The C2S blog draws on the arts, the social and biological sciences to explore the many meanings of health and "dis-ease." Designed to be a locus where patients, their families and professionals can meet on a level playing field, it is the natural off-shoot of the Cell 2 Soul Online Journal. We encourage the submission of ideas, essays, poems, stories, humor, and timely reviews relating to the humanities and health care.
"The mass of men lead lives of quiet desperation... A stereotyped but unconscious despair is concealed even under what are called the games and amusements of mankind. There is no play in them, for this comes after work." H. D. Thoreau
Thoreau sequestered himself at Walden. The erstwhile neurologist, Dr. John Kitchin, fled a medical practice to in-line skate on the boardwalk. On any given day, "Kitchin [can be seen] meticulously skating up and down San Diego's promenade. Disillusioned with a life that had become increasingly materialistic, he abruptly abandoned his career and moved to a studio by the beach. The locals call him Slomo, knowing little about his past life, but cheering and high-fiving him as he skates by in slow motion. He has become a Pacific Beach institution."
If you missed the provacative and, for some, inspirational NY Times article, click on SLOMO.
[From the NY Times;] Tatyana McFadden, a 24-year-old college senior, was born
with spina bifida, which left her paralyzed from the waist down. She is now a
decorated wheelchair sprinter, and she has 12 medals — three gold — from the last three
Paralympic Games, in Athens, Beijing and London.
McFadden grew up in an orphanage in St. Petersburg, where
she was never given a wheelchair. She spent her first six years walking on her
hands before Deborah McFadden, then the director of the International
Children’s Alliance, adopted her during an overseas trip. After taking to
sports in her childhood, Tatyana McFadden fought through the courts in high
school in Maryland to compete against able-bodied runners.
Her mother says that
when Tatyana arrived from Russia, she used a phrase that meant “I can do it
myself. And that’s just what she’s done. She’s never been afraid to try
"Just as Jesse Owens and Jackie Robinson pursued their athletic dreams and developed superlative skills before altering history, Basil D’Oliveira, who was classified as colored under South African apartheid, wanted only to play at the highest levels of his sport, cricket. His struggle to do that in a country of government-enforced racial segregation became a powerful symbol in the ultimately successful fight against apartheid." Read this moving obituary.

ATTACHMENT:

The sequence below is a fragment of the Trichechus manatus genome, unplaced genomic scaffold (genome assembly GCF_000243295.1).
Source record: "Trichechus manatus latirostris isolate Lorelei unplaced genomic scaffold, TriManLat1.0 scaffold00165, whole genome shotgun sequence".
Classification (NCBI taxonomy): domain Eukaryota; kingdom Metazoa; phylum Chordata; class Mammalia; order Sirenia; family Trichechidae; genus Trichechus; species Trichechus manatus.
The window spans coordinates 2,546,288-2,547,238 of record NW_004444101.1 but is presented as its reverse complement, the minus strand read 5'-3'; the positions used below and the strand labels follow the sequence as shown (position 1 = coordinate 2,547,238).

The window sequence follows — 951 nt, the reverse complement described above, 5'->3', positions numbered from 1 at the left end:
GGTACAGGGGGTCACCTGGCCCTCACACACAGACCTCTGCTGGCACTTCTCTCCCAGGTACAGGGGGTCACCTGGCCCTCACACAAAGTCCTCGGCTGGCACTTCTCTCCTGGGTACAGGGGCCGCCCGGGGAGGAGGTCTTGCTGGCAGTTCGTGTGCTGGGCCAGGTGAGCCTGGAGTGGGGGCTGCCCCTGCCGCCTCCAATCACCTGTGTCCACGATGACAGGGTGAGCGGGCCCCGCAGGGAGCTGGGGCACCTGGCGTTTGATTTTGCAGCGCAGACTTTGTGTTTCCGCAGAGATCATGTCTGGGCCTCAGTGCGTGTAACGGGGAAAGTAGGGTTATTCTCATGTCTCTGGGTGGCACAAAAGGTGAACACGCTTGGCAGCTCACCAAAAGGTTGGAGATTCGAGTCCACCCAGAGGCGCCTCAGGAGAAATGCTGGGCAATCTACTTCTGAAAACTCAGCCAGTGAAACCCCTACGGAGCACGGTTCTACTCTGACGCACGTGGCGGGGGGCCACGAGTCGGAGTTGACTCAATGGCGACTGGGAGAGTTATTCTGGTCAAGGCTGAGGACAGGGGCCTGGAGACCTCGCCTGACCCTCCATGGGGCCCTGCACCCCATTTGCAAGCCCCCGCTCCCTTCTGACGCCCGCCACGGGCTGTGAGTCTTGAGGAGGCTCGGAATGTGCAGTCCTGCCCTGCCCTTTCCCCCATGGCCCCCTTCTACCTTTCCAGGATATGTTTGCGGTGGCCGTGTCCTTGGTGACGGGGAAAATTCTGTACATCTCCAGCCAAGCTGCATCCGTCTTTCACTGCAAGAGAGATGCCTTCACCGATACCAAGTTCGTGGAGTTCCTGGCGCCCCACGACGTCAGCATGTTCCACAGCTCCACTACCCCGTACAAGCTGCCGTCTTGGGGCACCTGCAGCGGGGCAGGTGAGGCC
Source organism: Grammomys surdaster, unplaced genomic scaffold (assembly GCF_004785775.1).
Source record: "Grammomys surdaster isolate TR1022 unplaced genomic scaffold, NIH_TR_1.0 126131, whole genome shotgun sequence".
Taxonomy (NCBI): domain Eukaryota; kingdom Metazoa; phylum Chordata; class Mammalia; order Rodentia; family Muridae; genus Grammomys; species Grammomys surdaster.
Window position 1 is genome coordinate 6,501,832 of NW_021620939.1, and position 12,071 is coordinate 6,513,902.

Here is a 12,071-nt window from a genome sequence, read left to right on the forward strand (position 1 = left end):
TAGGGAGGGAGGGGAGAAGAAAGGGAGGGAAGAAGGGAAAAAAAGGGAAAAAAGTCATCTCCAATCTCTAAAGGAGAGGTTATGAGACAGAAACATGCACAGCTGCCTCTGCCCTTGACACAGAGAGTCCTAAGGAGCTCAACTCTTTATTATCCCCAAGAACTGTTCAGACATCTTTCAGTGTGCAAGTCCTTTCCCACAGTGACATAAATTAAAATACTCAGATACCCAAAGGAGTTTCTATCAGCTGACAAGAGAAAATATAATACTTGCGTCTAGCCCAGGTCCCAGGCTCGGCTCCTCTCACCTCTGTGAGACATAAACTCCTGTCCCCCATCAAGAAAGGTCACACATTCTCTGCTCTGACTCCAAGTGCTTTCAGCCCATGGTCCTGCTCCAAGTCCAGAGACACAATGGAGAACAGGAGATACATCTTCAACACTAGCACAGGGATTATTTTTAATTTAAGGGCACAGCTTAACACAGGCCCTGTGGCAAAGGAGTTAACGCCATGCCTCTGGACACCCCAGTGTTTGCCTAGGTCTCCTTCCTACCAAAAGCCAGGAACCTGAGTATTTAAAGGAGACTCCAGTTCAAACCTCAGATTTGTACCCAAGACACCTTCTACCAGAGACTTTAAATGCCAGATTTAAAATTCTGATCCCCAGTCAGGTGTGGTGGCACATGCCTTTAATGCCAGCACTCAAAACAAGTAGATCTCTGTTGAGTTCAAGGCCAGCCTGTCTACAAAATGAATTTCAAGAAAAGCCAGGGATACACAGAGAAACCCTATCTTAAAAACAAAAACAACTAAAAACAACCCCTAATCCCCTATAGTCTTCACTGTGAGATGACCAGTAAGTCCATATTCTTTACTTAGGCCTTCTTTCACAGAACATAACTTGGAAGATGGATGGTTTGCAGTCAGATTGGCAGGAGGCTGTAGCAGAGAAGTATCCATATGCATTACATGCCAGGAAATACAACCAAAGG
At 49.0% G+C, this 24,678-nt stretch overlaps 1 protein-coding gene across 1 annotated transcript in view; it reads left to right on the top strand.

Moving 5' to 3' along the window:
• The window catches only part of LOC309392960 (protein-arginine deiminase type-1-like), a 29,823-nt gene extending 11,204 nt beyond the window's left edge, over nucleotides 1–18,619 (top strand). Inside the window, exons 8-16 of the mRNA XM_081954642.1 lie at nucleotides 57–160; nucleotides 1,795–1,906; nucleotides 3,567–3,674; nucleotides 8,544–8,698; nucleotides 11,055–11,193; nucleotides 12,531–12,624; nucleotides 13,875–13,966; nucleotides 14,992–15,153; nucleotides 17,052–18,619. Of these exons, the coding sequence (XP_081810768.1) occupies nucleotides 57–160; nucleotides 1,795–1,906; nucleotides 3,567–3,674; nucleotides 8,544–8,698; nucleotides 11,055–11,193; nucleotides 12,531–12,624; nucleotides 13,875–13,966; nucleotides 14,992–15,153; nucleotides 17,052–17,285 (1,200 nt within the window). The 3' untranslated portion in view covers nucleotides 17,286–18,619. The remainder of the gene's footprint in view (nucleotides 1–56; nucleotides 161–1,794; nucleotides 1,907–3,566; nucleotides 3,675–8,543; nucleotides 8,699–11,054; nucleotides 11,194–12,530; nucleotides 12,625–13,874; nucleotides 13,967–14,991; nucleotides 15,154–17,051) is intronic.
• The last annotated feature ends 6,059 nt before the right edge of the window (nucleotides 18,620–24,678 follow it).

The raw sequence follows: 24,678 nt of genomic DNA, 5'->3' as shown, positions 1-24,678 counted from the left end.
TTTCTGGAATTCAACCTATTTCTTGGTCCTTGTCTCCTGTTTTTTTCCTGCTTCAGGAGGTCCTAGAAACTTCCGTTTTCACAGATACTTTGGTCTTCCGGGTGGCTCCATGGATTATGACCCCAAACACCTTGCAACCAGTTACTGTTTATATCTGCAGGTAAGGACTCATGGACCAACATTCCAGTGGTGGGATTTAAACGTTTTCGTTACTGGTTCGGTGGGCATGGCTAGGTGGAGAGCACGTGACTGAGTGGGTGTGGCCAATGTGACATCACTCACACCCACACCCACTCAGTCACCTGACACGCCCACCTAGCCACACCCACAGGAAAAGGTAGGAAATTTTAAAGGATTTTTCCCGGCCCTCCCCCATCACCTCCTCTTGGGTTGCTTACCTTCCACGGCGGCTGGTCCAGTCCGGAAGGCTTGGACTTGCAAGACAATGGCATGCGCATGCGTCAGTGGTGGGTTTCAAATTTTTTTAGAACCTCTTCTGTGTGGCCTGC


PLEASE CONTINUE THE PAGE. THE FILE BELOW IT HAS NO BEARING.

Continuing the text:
Banzai!! Banzai!! Banzai!!! to Sensei Keiko Fukuda of San Francisco. She recently became the first woman to earn a 10th degree black belt in judo, at the age of 98. Only three others have this martial arts highest ranking - all men living in Japan. Fukuda started learning judo more than 75 years ago in Japan and still teaches three times a week. Earning this black belt was her lifelong dream. You can see an inspiring YouTube segment on Sensei Fukuda.
Every day, no matter the weather, Gary Atlas runs six miles and takes a dip in the cold ocean water.This is an amazing article about a Brooklyn resident "who, since September 2007, while unemployed and tending to his dying mother, sought relief from depression by running on the beach and swimming in the ocean every day. The article is worth reading and the Times video is moving -- especially when Atlas says he hasn't seen a doctor in 37 years! See: Swimming Through Grief. There's a video on the site which is inspirational as well.
On either side the mountains rose up from the sea like prehistoric dinosaurs, their jagged peaks draped in torn green blankets where outcroppings of grey rocks broke through. As I stood there buffeted by the wind, I understood once again why I love this country too much for my own good. >>more
Brian T. Maurer has practiced pediatrics as a Physician Assistant for thirty years. His "Marginal Notes" column appears periodically in the Cell2Soul Blog. The title "Marginal Notes" is taken from a quote by Henry David Thoreau: "I love a broad margin to my life."